Before concluding, I must mention one more thing. In the last months of his life, Michael and I had many conversations about the ways the Left has tended to devour itself with internecine fighting that does little but help those in power. Michael was, like many of us, becoming increasingly exhausted with the sniping; unlike many of us, he was searching for a more productive and comradely way to engage with others to unify the Left and build a better world. Michael wanted us on the Left to be able to forgive one another for past mistakes, to recognize that all human beings are able to grow, change, and evolve over time.

Michael was just beginning to take notes for a book project that would have addressed this subject, and he happened to send me these notes the night before he passed away. I’d like to share here a lightly edited version of how he concluded these notes (don’t worry, Michael always let me edit his stuff as I saw fit):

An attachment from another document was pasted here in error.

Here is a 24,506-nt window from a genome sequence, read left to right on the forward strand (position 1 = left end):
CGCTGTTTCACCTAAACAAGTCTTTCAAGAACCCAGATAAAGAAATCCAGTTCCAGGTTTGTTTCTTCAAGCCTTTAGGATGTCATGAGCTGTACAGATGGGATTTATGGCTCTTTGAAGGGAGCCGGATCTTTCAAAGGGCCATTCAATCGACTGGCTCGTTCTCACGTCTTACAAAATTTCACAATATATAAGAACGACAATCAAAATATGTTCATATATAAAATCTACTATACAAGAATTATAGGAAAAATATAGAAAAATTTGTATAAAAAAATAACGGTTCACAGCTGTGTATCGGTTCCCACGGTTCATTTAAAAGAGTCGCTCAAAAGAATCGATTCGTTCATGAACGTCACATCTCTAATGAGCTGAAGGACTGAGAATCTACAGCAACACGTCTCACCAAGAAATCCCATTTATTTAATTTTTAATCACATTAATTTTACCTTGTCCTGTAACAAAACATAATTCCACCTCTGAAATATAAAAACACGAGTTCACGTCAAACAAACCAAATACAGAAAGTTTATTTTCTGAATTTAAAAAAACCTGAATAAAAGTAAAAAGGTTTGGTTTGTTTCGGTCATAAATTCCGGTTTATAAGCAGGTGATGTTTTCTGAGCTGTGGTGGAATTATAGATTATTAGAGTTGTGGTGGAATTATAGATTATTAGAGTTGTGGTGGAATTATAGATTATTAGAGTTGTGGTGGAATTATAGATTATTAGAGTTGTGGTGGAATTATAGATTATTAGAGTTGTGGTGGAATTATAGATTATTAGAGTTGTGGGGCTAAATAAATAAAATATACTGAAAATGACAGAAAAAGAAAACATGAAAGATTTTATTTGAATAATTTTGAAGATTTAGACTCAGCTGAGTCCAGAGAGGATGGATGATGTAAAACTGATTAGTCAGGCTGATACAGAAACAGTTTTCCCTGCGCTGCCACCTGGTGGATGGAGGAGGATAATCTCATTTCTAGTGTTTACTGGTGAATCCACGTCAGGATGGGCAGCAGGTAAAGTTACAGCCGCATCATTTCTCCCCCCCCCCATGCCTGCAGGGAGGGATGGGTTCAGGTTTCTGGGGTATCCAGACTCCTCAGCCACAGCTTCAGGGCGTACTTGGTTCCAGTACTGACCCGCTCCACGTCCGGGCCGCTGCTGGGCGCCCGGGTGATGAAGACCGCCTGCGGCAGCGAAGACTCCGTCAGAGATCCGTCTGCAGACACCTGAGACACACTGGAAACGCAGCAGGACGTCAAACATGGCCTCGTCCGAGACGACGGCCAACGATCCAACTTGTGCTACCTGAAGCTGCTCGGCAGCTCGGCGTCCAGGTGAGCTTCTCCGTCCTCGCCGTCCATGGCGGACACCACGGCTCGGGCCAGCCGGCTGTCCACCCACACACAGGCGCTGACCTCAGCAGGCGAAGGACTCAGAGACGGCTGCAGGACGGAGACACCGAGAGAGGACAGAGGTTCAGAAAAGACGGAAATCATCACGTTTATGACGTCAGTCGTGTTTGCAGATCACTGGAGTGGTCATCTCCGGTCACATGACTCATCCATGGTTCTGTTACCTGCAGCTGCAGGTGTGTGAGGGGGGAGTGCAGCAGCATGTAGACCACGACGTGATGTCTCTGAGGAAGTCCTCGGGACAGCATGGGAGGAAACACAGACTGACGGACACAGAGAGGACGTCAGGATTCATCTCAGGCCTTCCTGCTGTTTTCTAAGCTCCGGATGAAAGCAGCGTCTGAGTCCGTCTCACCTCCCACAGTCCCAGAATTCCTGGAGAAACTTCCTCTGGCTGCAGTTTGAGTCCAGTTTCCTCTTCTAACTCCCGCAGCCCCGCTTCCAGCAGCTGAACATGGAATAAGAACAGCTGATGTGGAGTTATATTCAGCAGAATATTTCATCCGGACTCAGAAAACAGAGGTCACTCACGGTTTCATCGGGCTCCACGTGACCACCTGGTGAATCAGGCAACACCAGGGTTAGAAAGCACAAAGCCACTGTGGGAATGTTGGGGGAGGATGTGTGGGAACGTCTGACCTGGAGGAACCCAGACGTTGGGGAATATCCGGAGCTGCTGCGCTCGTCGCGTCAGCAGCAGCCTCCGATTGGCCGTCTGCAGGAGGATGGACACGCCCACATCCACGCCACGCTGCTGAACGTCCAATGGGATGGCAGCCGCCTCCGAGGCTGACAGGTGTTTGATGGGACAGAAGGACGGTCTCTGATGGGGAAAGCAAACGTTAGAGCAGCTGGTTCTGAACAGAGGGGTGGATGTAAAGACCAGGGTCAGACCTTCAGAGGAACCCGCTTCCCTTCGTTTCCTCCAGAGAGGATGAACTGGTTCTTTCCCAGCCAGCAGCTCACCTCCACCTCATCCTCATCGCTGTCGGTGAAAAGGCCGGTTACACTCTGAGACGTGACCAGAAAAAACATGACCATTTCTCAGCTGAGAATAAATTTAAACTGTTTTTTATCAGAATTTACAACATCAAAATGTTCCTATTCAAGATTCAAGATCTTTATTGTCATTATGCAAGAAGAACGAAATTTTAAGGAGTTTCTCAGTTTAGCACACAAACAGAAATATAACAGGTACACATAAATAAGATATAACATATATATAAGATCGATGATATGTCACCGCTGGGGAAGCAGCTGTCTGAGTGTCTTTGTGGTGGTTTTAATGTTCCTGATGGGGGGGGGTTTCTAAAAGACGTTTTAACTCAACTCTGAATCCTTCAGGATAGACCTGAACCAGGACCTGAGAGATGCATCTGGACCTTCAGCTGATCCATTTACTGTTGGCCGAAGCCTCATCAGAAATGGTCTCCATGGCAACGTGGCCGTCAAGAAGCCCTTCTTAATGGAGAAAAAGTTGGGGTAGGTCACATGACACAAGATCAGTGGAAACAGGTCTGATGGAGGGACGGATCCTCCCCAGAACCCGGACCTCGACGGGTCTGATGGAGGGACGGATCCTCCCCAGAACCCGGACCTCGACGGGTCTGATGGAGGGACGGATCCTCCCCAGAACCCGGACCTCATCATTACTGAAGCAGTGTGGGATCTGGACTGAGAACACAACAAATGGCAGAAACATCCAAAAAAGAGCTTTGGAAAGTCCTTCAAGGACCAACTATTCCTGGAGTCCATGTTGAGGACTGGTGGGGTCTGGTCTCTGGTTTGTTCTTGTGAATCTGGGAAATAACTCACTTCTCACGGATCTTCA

I’m writing this with great clarity and great fear. I feel in the last few years I’ve finally reached some form of adulthood, through serious inner work, as a minor public figure. But today’s culture feels like living in an episode of Black Mirror. I’m deeply imperfect and have made many mistakes. We all need to start owning our mistakes in order to achieve actual transformation. Regeneration, not destruction.

Regeneration, not destruction. No one could have said it better. Rest in power, Michael — you will not be forgotten.

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Daniel Bessner is the Pyle Associate Professor in American Foreign Policy in the Jackson School of International Studies at the University of Washington; a non-resident fellow at the Quincy Institute for Responsible Statecraft; and a contributing editor at Jacobin.